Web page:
Quintanilla had briefly inherited the overall lead overnight when Spanish overall leader Joan Barreda was hit with a one-hour penalty for a rule infringement. The Chilean rider said prevailing conditions has made it a very tough day. Former Dakar rally forays into Bolivia have been brief overnight affairs but this year the country is a major player, resulting in riders not only having to contend with unfamiliar territory but also riding at altitude on the Bolivian Altiplano. The day’s bad weather added another layer of difficulty.
Quintanilla: “Today was very a tough stage. We started in the morning with a mountain piste, and with rain and fog. Then we had some tricky navigation and some rivers where I took a bad exit and lost some minutes trying to find the right way. It was not the best day for me but sometimes in the Dakar you don’t have good days. The important thing is to be consistent and try to fix the navigation mistake as soon as you can. Today I made a mistake and lost some minutes but what is important is I caught all the waypoints. We have to keep racing because we have many kilometres and a lot of stages to go.” Rain is forecast in this part of Bolivia way beyond the weekend, and Quintanilla said this would make the tracks very dangerous.
Less fortunate was Quintanilla’s factory teammate Pela Renet of France, who on Thursday was one of the few riders who seemed to be coping well with the difficult navigation in this year’s 9000 km epic. Like so many others riders, he got lost trying to locate a waypoint and finished the day almost 46 minutes behind in 34th. The French rider said he was frustrated and disappointed but added that it was important to stay calm and concentrated for the next stage.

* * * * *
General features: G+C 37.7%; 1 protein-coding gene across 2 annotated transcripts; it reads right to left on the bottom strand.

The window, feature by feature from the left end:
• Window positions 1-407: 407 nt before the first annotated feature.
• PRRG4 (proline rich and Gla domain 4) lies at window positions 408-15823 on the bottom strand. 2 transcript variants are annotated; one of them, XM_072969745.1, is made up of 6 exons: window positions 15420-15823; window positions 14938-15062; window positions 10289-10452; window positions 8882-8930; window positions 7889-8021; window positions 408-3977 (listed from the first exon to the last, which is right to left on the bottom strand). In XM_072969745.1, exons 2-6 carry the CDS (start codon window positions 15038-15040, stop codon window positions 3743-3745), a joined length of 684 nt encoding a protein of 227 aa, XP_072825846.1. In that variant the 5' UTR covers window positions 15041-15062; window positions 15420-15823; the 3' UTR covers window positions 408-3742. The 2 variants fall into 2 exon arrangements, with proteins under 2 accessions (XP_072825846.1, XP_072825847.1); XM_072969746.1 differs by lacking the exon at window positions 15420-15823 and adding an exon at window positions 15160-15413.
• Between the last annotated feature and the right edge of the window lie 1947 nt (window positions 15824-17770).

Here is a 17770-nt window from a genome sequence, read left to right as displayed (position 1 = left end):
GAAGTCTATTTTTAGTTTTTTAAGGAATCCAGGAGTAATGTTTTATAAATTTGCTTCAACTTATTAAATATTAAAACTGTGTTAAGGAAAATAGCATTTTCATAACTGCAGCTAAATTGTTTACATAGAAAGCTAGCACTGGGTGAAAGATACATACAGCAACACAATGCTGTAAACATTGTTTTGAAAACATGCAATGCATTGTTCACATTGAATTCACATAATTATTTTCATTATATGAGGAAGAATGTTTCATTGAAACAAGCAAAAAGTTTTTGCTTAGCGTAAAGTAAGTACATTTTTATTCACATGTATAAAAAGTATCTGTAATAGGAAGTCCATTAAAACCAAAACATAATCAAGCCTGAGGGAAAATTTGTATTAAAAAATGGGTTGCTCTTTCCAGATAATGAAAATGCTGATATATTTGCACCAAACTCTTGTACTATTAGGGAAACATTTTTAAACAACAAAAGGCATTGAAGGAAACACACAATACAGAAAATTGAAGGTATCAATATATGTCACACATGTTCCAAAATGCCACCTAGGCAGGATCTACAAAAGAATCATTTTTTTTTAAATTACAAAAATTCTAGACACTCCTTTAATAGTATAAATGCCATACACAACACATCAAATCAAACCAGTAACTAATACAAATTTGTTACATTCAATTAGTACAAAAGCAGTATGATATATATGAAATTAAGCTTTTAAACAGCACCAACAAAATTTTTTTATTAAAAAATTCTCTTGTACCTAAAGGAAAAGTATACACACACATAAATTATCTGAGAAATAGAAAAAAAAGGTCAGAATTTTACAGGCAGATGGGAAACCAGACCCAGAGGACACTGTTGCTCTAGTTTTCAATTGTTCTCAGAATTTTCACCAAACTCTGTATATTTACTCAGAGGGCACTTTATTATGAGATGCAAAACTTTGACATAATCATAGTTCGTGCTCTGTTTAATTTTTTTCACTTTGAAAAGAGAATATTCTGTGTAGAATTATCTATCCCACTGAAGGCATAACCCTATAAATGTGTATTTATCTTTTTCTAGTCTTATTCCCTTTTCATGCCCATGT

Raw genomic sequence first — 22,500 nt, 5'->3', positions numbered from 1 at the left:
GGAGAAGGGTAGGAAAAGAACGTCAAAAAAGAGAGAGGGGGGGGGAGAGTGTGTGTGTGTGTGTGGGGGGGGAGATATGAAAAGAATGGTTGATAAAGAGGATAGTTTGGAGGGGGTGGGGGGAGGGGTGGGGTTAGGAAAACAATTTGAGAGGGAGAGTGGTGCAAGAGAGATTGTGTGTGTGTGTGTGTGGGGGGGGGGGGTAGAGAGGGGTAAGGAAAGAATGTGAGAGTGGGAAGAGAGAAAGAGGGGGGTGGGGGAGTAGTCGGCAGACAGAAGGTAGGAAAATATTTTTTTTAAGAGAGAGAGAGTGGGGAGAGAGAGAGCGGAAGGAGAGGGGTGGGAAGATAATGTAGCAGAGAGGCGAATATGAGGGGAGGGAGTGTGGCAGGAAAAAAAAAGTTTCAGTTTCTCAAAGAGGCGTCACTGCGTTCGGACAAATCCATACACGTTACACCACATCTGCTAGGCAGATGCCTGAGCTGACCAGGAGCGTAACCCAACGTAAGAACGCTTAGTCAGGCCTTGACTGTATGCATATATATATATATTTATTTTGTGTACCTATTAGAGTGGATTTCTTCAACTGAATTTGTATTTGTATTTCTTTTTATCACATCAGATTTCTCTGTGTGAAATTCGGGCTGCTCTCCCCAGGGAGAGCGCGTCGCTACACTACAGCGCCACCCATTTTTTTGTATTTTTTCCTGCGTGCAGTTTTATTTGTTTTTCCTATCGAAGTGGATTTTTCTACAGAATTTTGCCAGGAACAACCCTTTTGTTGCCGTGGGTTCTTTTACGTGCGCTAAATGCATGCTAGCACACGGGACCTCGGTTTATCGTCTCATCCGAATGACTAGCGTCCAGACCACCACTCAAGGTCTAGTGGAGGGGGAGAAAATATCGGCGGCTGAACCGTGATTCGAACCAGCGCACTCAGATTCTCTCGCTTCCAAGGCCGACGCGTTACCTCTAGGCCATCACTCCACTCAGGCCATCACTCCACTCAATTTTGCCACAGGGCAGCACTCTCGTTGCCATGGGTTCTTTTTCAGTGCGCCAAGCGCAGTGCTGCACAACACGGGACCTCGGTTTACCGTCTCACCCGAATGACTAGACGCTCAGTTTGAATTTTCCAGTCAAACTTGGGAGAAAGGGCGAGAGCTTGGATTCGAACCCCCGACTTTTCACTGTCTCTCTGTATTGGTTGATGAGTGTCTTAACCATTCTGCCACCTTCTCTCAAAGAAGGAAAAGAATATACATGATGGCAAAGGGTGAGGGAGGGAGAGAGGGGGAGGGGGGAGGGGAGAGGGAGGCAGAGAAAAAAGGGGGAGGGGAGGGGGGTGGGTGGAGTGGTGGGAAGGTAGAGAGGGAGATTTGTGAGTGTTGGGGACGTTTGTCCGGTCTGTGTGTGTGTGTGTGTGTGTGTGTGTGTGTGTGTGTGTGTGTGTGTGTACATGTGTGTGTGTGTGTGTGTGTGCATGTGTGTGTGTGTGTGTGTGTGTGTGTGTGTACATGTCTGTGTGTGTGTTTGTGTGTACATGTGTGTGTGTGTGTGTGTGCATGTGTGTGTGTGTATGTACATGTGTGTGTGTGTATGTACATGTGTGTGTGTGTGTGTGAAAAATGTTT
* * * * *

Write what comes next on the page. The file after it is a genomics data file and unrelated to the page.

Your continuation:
Renet: “Generally the day was good but I had so much trouble to find the waypoint at the 152 km. I was turning around and searching for a long time, about 45 minutes. It was one small mistake but it cost me a lot of time and enough to give me a bad position today. But I’m still in the race and there’s still a long way to go.” Despite the mistake, Renet remains at eighth in the general standings.
Riders now have to tackle another long ride Oruro north to La Paz, where in Sunday they have the one scheduled rest day, a chance to catch their breath and take a resume of the first week. They also have to plan tactics for the second week and to carry out vital maintenance on the bikes. Saturday’s stage six is another daunting 786 km with 527 km of timed special. In fact, it is the longest stage in the 2017 edition.
Stage Five: Tupiza to Oruro, Bolivia): 692 km, 447 km timed special. Note two-part special shortened after the opening sector
Provisional Results: May change if penalties awarded overnight
1. Sam Sunderland (GBR), KTM, 2:21.51 h
2. Paulo Goncalves (PRT), Honda + 7.07 min
3. Adrien Van Beveren (FRA), Yamaha, + 7.29
7. Pablo Quintanilla (CHL), Husqvarna, + 18.12
34. Pela Renet (FRA), Husqvarna, + 45.44
Overall after Stage Five
1. Sunderland, 15:22.05 h
2. Quintanilla, + 12.00 min
3. Van Beveren, + 16.07
8. Renet (FRA), Husqvarna, + 54.45